Could a snake oil salesman be Jack the Ripper?
May 25, 2015
Sara Marie Hogg
I FINISHED MY CALL to my brother-in-law by explaining my recent writing projects. Then, he said something that threw me off-guard.
“I have met a writer here in St. Louis that claims to know who Jack the Ripper really was. He lived right here in St. Louis. I can’t remember his name but the writer’s name is Donna something. She does not write under that name though. She uses a pen name and she has written a book about the subject.”
He had my attention when he said Jack the Ripper. He knew of my interest in weird subjects and my late sister, his wife, had the same interests. We often traded books and had many conversations about these off-beat subjects. She was a psychiatric nurse and had more than a passing interest in the workings of the human mind. She had even worked at the spooky old Jefferson Barracks for a time.
“Don’t worry about dredging up names. I will get on the computer and figure it all out,” I said before hanging up, and that is exactly what I did, almost immediately.
I have been an amateur Ripperologist for years. When the Literary Guild offered a book about the subject in 1988, I couldn’t wait for my order to come in the mail. It was a good choice. Donald Rumbelow’s, JACK THE RIPPER, The Complete Casebook ended up being a bible for amateur Ripperologists. It was the first time I had seen actual photographs of the victims. It had not even crossed my mind that there would be any. It would make sense, though. Police investigation was undergoing a renaissance at the time, no doubt with much inspiration from the popular tales of Edgar Allan Poe and a wave of other detective stories. Photography was something that could now be added as a valuable tool for investigation.
I was familiar with all of the Ripper candidates and what experts had to say. In more recent news, in an article in the September 6, 2014 edition of the London Daily Mail, it was revealed that Russell Edwards had decided that he could name the Ripper. He had come in possession of a shawl was found with one of the victims. He had it tested for DNA by Dr. Jari Louhelainen. This type of DNA testing had only recently become available as a tool. According to him, they were able to get a sample and tested it against the DNA of living family members. He went so far as to name Aaron Kosminski as the Ripper, claiming to close the case for all time. I am still on the fence concerning his conclusion, and open to other evidence.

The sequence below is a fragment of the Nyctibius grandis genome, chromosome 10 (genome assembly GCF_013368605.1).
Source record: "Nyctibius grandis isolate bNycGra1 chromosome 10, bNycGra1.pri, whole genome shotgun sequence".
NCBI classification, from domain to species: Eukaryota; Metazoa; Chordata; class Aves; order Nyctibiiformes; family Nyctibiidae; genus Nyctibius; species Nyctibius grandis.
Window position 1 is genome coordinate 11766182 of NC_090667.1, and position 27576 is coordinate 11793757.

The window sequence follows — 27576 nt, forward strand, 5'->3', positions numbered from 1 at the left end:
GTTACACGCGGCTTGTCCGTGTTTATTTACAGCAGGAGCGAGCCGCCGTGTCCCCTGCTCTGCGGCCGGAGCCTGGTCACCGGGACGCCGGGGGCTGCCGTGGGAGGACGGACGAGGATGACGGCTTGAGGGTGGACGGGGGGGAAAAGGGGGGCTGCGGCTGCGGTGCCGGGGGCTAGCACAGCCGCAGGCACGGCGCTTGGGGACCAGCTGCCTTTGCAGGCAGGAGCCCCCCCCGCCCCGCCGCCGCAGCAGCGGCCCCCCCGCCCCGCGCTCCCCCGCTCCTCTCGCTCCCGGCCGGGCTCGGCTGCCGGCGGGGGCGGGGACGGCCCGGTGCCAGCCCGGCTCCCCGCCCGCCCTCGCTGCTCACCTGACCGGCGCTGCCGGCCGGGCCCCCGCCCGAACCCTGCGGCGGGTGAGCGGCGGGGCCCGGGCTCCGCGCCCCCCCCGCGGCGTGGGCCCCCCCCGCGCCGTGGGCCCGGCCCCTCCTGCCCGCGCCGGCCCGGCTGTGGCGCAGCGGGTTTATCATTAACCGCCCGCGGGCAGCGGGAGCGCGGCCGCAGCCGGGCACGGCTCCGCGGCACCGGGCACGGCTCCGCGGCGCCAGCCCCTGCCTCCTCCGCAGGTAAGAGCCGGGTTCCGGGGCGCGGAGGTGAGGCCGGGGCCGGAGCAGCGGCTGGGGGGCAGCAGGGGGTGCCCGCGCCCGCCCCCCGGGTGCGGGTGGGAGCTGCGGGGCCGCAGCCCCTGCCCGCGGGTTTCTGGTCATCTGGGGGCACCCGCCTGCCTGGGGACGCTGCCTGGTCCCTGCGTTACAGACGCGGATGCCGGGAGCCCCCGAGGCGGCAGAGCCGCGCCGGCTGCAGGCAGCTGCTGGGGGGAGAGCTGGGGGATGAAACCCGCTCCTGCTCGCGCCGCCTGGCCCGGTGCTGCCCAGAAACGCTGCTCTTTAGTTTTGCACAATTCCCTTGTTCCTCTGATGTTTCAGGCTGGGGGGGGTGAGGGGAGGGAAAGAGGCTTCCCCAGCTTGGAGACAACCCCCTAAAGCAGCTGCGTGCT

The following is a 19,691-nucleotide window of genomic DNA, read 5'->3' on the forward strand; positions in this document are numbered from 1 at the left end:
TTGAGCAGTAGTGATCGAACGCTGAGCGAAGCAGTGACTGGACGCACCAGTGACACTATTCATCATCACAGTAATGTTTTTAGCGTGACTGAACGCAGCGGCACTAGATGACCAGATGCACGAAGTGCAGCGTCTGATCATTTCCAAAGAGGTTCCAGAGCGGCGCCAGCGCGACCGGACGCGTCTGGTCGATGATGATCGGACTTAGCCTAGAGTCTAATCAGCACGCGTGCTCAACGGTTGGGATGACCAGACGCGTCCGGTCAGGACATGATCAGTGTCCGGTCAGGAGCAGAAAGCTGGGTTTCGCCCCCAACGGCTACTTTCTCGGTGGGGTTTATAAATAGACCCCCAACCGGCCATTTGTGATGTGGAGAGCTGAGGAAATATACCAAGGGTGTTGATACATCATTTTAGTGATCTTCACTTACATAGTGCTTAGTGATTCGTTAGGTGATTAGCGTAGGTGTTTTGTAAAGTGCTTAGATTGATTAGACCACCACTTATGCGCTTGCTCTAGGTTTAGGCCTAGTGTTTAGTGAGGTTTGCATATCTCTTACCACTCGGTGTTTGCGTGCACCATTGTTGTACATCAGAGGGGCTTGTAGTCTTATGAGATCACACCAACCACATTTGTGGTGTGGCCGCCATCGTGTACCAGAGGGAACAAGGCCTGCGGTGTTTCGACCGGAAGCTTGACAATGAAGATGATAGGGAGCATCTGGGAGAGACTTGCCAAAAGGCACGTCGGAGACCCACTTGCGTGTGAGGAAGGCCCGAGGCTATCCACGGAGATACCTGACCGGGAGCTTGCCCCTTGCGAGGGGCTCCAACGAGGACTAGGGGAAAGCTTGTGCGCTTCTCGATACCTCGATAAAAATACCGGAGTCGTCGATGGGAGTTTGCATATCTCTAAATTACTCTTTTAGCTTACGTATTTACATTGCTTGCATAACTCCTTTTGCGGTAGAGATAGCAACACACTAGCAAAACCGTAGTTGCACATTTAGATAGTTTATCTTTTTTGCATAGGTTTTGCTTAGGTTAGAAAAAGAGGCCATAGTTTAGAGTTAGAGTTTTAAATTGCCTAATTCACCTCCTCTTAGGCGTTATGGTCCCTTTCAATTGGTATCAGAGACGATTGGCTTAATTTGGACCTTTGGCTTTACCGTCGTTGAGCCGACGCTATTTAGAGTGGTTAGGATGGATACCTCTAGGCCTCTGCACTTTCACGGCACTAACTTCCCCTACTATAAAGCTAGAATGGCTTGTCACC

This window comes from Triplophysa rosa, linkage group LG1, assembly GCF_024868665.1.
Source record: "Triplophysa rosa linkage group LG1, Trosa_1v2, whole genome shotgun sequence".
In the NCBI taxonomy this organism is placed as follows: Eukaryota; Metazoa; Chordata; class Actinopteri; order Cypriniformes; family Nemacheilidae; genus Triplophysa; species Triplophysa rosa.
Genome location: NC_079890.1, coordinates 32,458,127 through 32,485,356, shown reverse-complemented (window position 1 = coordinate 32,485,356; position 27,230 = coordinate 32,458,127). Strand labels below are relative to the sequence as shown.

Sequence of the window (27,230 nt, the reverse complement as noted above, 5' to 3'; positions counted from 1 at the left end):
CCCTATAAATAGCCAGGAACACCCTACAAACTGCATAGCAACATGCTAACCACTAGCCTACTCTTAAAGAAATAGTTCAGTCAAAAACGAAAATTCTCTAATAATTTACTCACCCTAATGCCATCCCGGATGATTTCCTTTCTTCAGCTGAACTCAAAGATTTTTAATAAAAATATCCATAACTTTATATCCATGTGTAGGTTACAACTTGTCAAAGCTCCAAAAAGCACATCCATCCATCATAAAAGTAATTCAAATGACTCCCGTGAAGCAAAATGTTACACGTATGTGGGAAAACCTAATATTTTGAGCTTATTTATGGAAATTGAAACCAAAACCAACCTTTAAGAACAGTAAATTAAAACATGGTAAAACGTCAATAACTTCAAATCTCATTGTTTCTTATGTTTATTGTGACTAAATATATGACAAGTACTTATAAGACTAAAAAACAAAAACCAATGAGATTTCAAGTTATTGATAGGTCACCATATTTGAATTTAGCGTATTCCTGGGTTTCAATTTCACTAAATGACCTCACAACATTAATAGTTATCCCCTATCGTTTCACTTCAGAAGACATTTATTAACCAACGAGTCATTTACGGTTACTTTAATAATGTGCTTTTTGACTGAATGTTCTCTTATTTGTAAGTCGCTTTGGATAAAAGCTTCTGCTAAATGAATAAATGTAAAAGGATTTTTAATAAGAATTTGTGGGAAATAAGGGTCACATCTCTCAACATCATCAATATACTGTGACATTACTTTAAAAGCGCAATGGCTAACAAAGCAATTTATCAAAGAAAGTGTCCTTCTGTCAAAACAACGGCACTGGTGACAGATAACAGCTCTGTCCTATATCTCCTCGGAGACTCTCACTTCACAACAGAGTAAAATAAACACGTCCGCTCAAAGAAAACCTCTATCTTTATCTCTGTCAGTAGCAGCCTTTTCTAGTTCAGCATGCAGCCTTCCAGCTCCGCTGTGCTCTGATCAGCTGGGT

For years, M. J. Druitt was thought the most likely candidate, although there were over six people whose names kept cropping up due to their hatred of women, means and opportunity, and evidence such as that provided by handwriting experts. Druitt threw himself in the river, a suicide, before they could do a thorough investigation of the man.
As I searched on the internet for the writer my brother-in-law mentioned, and the St. Louis man she had written about, I became more and more intrigued and dumbfounded. Why wasn’t this man ever mentioned before? Why hadn’t I ever heard of the guy?
Francis Tumblety was an Irishman who came to America with his family during the great potato famine. They were very poor and he was the youngest son of ten children. The family had to split up when they got to America to even survive, so Francis ended up living with an older brother in Rochester, New York—the brother was not doing well, but had semi established himself. Francis was pretty much a street urchin who tried to earn what money he could with odd jobs. He got no school education. What he learned, he learned on the streets.
Young Francis Tumblety had the remarkable good fortune to be taken under the wing of several different snake oil salesmen. They called themselves doctors, which was allowable at the time, and sold patent medicines. Francis was a gofer for these people and handed out printed advertisements, but he was ready and willing to learn from them. He learned showmanship. He learned about concocting the substances and how to package them. He learned bedside manner. One of the men who tutored him called himself an expert on Indian medicine.